3...h6 is not a mistake, but it's certainly not the best move in the position.
In the opening, one of your goals is to develop your pieces, and ...h6 doesn't do this. The only point of ...h6 seems to be to avoid the line 3...Nf6 4.Ng5, but this line is not dangerous to black at all. Play can continue 4...d5 5.exd5 Na5, and black will have good compensation for his pawn in this well known line.
The reason you may experience difficulties as black after 3...h6 is because you don't achieve any activity with h6, and you let white take control over the center with 4.d4. This is a Scotch Game / Scotch Gambit where white has the useful move Bc4, while black has the much less useful h6.
Thus, you should not play 3...h6 as black, but instead either 3...Nf6 or 3...Bc5 as black, which take control of the center and activate your pieces. These openings, the 2 knights (Nf6) and Giucco (Bc5) are very solid openings for black.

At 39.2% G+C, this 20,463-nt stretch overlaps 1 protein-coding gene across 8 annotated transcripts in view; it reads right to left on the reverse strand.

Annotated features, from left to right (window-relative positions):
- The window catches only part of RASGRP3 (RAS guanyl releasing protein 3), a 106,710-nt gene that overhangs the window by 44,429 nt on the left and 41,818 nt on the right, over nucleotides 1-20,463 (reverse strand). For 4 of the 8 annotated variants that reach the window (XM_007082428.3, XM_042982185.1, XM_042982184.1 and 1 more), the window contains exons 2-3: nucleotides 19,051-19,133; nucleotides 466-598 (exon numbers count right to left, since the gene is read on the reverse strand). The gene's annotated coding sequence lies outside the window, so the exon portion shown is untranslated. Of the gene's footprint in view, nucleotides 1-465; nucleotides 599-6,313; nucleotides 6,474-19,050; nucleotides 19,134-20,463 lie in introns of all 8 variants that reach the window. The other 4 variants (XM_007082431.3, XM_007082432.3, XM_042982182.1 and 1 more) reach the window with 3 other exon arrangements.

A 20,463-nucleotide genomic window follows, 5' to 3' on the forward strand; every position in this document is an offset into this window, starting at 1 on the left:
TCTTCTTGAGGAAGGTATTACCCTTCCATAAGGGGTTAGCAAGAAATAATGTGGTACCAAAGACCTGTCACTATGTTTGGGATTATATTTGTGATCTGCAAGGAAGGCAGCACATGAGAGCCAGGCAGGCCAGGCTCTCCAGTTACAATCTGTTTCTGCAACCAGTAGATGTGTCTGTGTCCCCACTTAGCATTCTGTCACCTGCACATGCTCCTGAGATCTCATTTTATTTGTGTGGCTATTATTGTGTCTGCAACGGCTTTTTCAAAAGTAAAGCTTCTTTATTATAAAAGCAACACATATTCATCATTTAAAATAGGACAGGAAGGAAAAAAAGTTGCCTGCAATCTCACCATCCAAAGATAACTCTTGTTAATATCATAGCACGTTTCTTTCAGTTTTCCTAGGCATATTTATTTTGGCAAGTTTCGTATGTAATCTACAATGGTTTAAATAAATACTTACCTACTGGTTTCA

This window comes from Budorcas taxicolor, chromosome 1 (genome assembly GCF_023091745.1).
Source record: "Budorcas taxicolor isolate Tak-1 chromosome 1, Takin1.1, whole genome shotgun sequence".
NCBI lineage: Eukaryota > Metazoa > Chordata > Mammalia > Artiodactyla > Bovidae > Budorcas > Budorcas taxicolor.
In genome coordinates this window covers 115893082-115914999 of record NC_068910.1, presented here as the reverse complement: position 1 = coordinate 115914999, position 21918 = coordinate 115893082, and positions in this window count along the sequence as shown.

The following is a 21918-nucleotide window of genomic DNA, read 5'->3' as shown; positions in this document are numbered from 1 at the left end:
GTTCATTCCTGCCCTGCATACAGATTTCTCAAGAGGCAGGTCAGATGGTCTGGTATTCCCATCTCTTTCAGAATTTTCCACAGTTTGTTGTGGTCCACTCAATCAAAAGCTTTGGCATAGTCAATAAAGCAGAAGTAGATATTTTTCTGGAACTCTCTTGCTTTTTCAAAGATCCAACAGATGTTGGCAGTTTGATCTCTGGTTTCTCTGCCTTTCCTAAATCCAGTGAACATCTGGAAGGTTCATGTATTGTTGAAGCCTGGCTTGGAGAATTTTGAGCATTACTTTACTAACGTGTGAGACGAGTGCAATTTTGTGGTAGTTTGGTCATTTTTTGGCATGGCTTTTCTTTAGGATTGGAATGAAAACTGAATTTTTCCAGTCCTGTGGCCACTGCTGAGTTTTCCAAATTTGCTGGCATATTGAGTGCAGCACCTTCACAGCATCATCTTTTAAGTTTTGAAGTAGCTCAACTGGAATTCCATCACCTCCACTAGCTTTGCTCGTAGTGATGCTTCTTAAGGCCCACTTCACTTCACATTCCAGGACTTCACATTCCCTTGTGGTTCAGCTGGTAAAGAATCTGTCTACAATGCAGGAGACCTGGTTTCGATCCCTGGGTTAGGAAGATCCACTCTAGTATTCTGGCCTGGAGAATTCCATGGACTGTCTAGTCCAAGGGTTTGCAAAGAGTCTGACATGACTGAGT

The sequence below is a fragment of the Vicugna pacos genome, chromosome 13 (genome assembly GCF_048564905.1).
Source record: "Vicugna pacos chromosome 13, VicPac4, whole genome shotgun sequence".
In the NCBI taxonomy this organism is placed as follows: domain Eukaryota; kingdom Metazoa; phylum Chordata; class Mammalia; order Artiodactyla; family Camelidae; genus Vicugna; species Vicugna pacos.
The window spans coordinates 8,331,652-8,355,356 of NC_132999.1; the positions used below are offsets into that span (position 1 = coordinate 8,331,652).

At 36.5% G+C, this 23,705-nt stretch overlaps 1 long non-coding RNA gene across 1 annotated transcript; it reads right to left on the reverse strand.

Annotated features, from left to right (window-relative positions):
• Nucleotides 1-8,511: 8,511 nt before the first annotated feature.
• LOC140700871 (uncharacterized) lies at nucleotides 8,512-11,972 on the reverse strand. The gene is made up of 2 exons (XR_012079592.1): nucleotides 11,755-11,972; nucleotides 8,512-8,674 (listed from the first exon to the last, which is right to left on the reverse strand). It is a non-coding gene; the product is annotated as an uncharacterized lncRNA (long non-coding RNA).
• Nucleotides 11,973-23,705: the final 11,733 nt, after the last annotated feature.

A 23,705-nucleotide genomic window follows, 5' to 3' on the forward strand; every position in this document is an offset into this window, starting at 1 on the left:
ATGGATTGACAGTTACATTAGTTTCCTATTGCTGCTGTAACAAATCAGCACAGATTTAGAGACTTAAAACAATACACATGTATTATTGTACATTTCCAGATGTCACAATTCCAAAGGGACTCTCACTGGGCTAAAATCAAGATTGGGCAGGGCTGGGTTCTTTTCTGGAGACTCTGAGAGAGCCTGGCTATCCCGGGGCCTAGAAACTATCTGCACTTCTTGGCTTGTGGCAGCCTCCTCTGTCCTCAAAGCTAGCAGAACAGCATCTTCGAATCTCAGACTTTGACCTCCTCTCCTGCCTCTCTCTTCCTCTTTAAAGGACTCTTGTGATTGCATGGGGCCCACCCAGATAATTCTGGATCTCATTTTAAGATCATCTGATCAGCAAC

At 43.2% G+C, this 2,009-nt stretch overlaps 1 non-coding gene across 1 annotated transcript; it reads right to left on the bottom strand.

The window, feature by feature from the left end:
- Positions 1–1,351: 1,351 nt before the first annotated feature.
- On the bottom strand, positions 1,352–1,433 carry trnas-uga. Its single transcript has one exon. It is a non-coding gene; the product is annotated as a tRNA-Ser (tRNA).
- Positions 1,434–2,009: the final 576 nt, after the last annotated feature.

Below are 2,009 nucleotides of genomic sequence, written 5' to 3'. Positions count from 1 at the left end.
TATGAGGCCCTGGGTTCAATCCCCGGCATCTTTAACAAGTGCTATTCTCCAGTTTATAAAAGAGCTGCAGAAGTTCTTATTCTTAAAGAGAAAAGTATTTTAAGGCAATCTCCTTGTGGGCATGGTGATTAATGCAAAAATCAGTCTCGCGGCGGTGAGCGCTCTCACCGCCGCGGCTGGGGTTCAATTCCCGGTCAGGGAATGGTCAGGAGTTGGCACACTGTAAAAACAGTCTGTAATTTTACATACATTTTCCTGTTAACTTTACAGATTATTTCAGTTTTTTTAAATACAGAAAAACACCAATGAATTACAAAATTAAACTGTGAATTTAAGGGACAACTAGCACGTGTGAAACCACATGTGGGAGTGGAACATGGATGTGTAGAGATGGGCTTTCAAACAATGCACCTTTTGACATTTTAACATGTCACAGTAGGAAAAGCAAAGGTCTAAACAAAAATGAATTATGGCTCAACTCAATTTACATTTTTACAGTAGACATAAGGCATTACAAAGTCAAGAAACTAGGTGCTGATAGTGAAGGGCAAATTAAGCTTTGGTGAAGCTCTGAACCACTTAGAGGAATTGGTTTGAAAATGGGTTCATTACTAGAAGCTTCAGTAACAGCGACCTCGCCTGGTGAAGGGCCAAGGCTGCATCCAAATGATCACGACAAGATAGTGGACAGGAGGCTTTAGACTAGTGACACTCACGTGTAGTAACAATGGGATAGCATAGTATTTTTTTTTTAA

Finally, even though a GM used to experiment with this line, it doesn't mean you should play it. Hikaru has played an early 3.Qh5 before in open games (1.e4 e5), but that doesn't make the move good. If black responds properly, white will have no chance to secure an opening advantage. While Hikaru can outplay many GMs even in worse positions, for non-master players, there's no reason to play a sub-optimal opening that has no surprise value (unlike 1.b4 or 1.g4, which can catch opponents off-guard). Thus, one of 3...Bc5 or 3...Nf6 is what you should do.
*If you are set on playing 3...h6, then you will have to accept a slightly worse position as black. He has wasted time with h6, and gives white an opening edge. An awkward queen might be one of these problems.